By Dorothy J. Gentry, Texas Metro News Sports Editor
“It’s about time” Mavs forward Dirk Nowitzki joked recently after receiving the key to the City of Dallas from Mayor Mike Rawlings.
“I’m very honored, very humbled. It’s been a long great ride here. 20 years representing this city proudly…the franchise, the city, and the fanbase,” Nowitzki said. “Dallas has supported me and took me in from day one. We grew together and I have done everything in my power to give back to this city. Thank you.”
Nowitzki was presented with the key, during halftime of the Mavericks game against the Brooklyn Nets, in recognition of his outstanding contributions to the community and his professional achievements over his 20-year career with the Mavericks.
Nowitzki is only the third person to receive a key from Mayor Rawlings since he took office in 2011. Previously receiving keys from Rawlings were golfer Jordan Spieth during his rookie season after winning both the Masters and the U.S. Open. The second went to local preservationist Virginia McAllister.
“It’s not something I do on a regular basis,” Rawlings explained. “It has to be someone special. It’s got to be someone, really, that is a very, very special person. Sort of one of those things where if they’re great, there’s no debate. [Nowitzki] is that.
“Dirk embodies everything Dallas residents should aspire to be. For any sports fan out there, he’s a joy to watch, always striving for excellence and giving 110 percent. But what many don’t fully understand is how diligent, passionate, humble and generous Dirk is, on and off the court.”
Nowitzki accepted the key at halftime, joined by the mayor, Dallas City council members and three high school students who assisted in creating a larger ceremonial key specially made for Nowitzki.
Nowitzki is one of only seven players to play at least 20 seasons in the NBA and is the only player in NBA history to play 21 seasons with the same franchise. He is the top foreign-born scorer in league history, the only foreign-born player in the NBA’s 30,000-point club, one of seven players in NBA history to reach 31,000 career points and is seventh on NBA’s all-time points leaders.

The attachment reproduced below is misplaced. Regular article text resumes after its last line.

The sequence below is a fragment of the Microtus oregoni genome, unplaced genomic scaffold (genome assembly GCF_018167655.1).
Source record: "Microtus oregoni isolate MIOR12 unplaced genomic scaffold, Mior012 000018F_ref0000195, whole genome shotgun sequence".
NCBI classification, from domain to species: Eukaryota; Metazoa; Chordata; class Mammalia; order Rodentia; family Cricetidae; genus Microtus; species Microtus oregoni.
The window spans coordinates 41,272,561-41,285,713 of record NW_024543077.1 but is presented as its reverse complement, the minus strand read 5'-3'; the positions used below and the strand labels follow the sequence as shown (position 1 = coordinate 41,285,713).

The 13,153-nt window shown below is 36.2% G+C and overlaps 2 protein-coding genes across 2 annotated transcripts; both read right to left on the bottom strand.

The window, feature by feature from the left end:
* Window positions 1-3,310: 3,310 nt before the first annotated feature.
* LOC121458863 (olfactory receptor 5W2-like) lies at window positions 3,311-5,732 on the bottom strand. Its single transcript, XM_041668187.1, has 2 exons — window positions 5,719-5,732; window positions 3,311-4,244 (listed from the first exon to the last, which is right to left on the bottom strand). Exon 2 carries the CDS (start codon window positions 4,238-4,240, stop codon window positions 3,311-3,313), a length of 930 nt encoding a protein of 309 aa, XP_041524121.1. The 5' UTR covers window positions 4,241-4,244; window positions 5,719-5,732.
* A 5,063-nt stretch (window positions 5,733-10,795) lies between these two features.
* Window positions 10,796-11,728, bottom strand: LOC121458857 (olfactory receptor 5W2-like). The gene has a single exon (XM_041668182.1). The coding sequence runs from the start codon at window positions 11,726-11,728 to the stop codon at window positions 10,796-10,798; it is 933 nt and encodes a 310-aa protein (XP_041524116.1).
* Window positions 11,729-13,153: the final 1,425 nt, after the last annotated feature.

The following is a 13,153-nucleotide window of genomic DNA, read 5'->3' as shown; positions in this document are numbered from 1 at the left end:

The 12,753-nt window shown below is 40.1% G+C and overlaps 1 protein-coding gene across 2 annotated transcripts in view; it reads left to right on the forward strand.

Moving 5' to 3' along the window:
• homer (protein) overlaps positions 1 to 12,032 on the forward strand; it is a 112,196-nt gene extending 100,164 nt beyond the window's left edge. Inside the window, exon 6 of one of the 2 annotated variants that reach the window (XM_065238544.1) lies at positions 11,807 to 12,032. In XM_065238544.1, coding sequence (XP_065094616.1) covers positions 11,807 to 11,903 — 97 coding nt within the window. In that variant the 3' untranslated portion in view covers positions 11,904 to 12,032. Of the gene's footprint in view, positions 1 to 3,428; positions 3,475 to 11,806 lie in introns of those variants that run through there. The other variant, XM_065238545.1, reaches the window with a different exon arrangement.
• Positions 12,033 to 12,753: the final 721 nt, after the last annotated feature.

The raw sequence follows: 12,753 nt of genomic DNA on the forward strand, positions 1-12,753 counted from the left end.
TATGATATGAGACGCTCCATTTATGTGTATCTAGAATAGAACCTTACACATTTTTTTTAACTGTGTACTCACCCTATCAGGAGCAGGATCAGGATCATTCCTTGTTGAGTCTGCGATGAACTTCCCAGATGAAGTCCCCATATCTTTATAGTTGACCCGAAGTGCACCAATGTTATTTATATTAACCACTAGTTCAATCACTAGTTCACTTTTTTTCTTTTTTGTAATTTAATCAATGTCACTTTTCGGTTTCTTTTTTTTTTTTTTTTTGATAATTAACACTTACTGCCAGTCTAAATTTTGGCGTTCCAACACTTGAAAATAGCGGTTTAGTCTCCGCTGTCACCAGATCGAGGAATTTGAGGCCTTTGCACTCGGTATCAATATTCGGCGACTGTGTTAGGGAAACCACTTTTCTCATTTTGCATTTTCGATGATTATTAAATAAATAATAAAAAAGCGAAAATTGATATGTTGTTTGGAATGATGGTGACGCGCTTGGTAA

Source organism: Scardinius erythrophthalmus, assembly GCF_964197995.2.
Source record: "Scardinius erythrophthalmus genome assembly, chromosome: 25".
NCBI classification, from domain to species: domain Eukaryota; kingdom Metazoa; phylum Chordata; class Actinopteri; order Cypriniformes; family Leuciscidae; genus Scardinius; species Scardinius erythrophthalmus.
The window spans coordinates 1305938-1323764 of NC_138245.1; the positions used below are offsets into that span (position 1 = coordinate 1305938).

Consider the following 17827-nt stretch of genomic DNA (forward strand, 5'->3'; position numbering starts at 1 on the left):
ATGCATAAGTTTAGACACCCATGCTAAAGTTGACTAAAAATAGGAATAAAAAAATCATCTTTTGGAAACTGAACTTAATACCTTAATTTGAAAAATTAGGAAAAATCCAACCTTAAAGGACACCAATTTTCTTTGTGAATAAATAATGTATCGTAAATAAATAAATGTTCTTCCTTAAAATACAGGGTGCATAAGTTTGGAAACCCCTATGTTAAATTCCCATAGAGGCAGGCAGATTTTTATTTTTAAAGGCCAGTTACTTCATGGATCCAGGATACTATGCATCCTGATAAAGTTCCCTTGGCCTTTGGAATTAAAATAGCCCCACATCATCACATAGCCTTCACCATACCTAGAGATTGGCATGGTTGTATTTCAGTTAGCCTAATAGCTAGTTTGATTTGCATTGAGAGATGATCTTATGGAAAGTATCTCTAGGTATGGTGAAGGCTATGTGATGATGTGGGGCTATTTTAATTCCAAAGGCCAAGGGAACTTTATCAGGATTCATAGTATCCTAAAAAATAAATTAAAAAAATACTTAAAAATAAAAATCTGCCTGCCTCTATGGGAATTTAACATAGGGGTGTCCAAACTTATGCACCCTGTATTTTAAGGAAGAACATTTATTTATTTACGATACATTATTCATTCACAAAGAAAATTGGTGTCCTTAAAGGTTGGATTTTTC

Among Nowitzki’s notable humanitarian contributions:
- Grants made annually to organizations focusing on children’s wellbeing, health and education through The Dirk Nowitzki Foundation – Last year, the Foundation raised $960,000 and held its annual Pro Celebrity Tennis Classic raising $1.92 million for Hurricane Harvey victims. His foundation also holds monthly meetings with Hurricane Harvey victims to help families start over and re-enter the workforce.
- Hurricane relief efforts – Nowitzki donated to the JJ Barea Foundation to assist Hurricane Maria victims in Puerto Rico. He also helped 10 families who were relocated to Dallas from Houston after Hurricane Harvey.
- Annual Heroes Celebrity Baseball Game to benefit various local nonprofits such as Girls Embracing Mothers, Alley’s House, Booker T. Washington School for the Performing and Visual Arts.
- Annual visits to patients at Children’s Medical Center.
- “Dirk’s Dunkers” – Nowitzki hosts special guests from youth-based nonprofit organizations, underserved schools and veteran groups in this section of the American Airlines Center.
- Seats for Soldiers — Nowitzki, along with his teammates, signs hundreds of autographs while spending time with wounded soldiers from the Brooke Army Medical Center in San Antonio and reserve troops from the Dallas-Fort Worth area following the Seats for Soldiers game each fall.
- In recognition of Nowitzki’s global humanitarian efforts, the World Affairs Council of Dallas/Fort Worth honored him with the prestigious H. Neil Mallon Award in September 2017.
On the court, Nowitzki is the Mavericks’ all-time leader in points (31,187), games played (1,471), starts (1,440), minutes (50,573), rebounds (11,331), defensive rebounds (9,868), field goals made (11,034), 3-pointers made (1,918), free throws made (7,201) and blocks (1,263). He has led the Mavericks to 15 NBA playoff appearances, including the franchise’s first Finals appearance in 2006 and its only NBA championship in 2011, where he was named Most Valuable Player. He is a 13-time All-Star, a 12-time All-NBA Team member, the first European player to start in an All-Star Game, and the first European player to receive the NBA Most Valuable Player Award in 2007.
On December 10, 2012, he became the first non-American player to receive the Naismith Legacy Award. He has also received the Twyman-Stokes Teammate of the Year Award (2016-17) and the Magic Johnson Award (2013-14).
“Dallas is so fortunate and proud to have a leader like him in our city,” concluded the Mayor. “He is a class act, a man who consistently puts his teammates, his city and his family before himself.”